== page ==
Trump Pretty Sure Jesus Wants Your Doctor To Discriminate Against You
A new rule being proposed by the Trump administration will shield health care workers -- including doctors and EMTs -- from being fired for refusing to do their job when doing so would violate their religious beliefs. This could include a variety of appalling things, including refusing to treat gay or transgender patients, refusing to perform medically necessary abortions, refusing to treat patients with HIV or AIDS, refusing to provide artificial insemination to lesbian couples, and any number of other things people might object to on "moral" grounds.
The rule would establish a new division of the HHS civil rights office that would be focused entirely on making sure that health care providers are able to "opt out" of services and procedures that they object to on religious grounds.
Politico reports that this would likely mean we'd revert back to some Bush-era rules that often put patients at risk:
The Obama administration in 2011 rewrote a series of Bush-era protections designed to protect the moral and religious beliefs of health care workers. Opponents of the Bush rules argue that they were too broad and could have allowed workers to opt out of end-of-life care, providing birth control and treatment for HIV and AIDS. For instance, some workers cited their moral objections when denying fertility treatment to lesbian couples or not providing ambulance transportation to a pregnant woman seeking an abortion.
(Why would you take an ambulance to an abortion? If you are having an emergency abortion.)
Republicans are trying to present this as all very reasonable and fair -- using an example of someone being forced to perform an abortion against their will, even a lifesaving one -- or risk losing their job.
“To be forced under pain of losing one’s job is just outrageous,” Rep. Chris Smith (R-N.J.), co-chairman of the Bipartisan Congressional Pro-Life Caucus, said last week. President Trump is “now looking to remedy that through the HHS mechanism — hasn’t happened yet, but it will.”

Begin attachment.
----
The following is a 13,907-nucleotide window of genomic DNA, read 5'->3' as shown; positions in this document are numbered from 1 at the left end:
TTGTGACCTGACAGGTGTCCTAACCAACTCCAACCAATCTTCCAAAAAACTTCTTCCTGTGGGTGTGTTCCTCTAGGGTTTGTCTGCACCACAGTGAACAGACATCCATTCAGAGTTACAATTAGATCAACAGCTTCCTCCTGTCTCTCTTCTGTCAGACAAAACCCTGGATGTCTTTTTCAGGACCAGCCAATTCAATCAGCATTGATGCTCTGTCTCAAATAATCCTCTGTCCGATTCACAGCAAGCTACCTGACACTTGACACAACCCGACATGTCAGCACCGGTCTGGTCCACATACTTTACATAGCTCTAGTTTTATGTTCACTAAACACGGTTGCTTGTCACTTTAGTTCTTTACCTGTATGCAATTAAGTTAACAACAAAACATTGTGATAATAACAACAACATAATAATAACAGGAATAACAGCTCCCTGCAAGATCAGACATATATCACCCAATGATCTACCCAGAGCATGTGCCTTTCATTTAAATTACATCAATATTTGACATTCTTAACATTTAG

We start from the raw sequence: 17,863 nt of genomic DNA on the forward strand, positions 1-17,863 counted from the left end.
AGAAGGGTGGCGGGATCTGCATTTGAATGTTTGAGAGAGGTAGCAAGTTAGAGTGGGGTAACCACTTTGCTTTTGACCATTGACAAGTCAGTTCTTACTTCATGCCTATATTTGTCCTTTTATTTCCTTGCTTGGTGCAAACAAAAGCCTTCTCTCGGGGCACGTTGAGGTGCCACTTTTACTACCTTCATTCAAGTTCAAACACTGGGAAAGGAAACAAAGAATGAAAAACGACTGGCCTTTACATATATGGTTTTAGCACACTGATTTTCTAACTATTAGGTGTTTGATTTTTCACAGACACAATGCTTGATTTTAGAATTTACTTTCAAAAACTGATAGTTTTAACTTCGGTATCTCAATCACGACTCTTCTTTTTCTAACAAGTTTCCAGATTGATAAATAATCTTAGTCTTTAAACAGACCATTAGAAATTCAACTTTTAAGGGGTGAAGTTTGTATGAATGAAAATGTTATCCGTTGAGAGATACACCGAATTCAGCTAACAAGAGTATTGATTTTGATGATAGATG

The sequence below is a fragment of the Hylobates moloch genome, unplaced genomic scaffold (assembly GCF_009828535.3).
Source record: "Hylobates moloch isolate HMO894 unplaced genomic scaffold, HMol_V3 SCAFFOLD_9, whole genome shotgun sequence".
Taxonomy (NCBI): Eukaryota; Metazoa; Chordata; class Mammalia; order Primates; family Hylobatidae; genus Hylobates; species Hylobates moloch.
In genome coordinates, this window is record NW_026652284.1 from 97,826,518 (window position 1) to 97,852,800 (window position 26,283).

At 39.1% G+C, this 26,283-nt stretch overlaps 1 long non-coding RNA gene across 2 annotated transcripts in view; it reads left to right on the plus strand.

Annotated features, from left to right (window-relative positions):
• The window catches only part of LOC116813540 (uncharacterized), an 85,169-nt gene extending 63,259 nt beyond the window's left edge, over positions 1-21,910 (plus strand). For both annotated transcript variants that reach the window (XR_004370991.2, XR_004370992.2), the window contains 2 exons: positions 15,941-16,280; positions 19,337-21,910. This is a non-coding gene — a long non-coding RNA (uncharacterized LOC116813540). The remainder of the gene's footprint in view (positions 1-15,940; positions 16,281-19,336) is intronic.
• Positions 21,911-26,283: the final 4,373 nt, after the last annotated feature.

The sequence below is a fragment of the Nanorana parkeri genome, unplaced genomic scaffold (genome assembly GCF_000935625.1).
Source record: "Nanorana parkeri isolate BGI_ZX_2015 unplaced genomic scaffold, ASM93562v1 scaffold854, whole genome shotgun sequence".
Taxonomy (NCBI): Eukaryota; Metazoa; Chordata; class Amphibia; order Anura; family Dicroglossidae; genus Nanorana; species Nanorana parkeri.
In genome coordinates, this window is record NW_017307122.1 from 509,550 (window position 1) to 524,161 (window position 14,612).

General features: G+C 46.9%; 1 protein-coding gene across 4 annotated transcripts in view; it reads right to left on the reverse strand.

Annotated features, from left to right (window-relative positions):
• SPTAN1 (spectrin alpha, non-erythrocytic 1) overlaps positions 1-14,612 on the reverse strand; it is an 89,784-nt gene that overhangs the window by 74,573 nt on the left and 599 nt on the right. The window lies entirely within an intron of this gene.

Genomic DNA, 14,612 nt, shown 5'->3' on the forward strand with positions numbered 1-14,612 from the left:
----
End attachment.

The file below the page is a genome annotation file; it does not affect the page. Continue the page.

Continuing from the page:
Of course, in certain situations, it should absolutely be up to the hospital to provide reasonable accommodations for their worker's beliefs. If there's a nurse who does not want to assist with an abortion? Fine, don't put them in obstetrics. Assign them to neonatal or some other area. That is a reasonable accommodation. At the same time, if what is needed is someone who can provide these services, then there isn't much reason to keep someone on who won't. A hospital should not have to be in the position of turning down patients because of your beliefs. If you are hired for a job, you have to do that job. Especially when you refusing to do your job puts someone's life or well-being at risk.
It is also reasonable, however, to expect that people with certain religious beliefs not get jobs that they can't do without violating their religious beliefs. A Jehovah's Witness should probably avoid hematology. An Orthodox Jew should not apply to work at a business that requires working Saturdays. A Scientologist should not go into pharmacology. A Christian Scientist should probably avoid the medical profession altogether. If you religiously object to the existence of transgender people, perhaps a career in the field of gender affirmation surgery is not for you. As an atheist, I should not look to join a convent, regardless of how appealing that may seem on some days.